Python implementation PyPy is now available in v7.0 with interpreters for Python 2.7, 3.5, and 3.6 features.
The project is known as a faster working drop-in replacement for CPython, the language’s reference implementation. Other than speed, PyPy’s developers advertise their project’s tendency to use less memory and its support for Stackless Python.
V7.0 comes with improved ways to look into the garbage collector’s (GC) performance and an option to manually manage the module. The latter can be done by using the new features gc.disable() and gc.collect_step(), which disable the major collections and allow manual execution of single incremental collection steps respectively. Since garbage collector runs in PyPy can have a tendency to interrupt the execution of a program, manual control could prove handy in a few scenarios where long pauses aren’t an option.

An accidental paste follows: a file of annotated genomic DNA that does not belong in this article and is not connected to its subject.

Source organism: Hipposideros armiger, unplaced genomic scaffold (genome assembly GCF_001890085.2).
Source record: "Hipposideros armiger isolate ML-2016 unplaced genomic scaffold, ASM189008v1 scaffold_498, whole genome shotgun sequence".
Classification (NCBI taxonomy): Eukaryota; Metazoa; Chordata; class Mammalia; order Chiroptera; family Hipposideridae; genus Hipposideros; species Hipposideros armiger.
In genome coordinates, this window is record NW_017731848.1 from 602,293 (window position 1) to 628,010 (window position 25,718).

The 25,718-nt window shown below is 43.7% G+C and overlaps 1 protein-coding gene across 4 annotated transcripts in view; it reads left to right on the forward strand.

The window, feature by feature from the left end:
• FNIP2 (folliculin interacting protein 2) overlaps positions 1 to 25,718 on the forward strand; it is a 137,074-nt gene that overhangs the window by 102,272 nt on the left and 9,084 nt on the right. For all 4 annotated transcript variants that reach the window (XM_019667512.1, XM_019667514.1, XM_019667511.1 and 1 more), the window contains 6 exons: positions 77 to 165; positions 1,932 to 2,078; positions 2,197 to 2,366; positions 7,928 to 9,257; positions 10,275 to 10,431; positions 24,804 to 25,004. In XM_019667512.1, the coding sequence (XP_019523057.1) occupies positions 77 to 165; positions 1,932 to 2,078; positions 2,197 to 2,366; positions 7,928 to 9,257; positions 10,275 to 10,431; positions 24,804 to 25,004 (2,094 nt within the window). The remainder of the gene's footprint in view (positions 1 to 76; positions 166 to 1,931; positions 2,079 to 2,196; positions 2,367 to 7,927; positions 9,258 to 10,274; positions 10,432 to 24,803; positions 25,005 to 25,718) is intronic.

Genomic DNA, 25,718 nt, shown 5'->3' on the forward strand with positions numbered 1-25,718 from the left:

GC hooks, which help with learning about the collector’s performance, now measure time in seconds, making the results easier to work with than the opaque unit used before. Speaking of performance, the PyPy team has also gotten rid of some multithreading and multiprocessing issues, and speed up a couple of operations by tweaking implementations.
Other than that the cffi module in PyPy has been updated to v1.12 and the cppyy backend to 1.4. Those familiar with the project’s reverse debugger will be happy to learn that its development branch has been merged into the default one. Though users will still need a special build to use it, it can be compiled from the same 7.0.0 source and therefore should now always be up-to-date.
Plans to change the internal representation of unicode to UTF8 with this release had to be postponed, since the branch wasn’t in satisfactory shape at the time of the release. It will therefore be part of a future upgrade.
PyPy 7.0 runs on x86 machines on the most common operating systems, as well as on s390x and variants of PPC64 running Linux. Details can be found in the changelog part of the project’s documentation.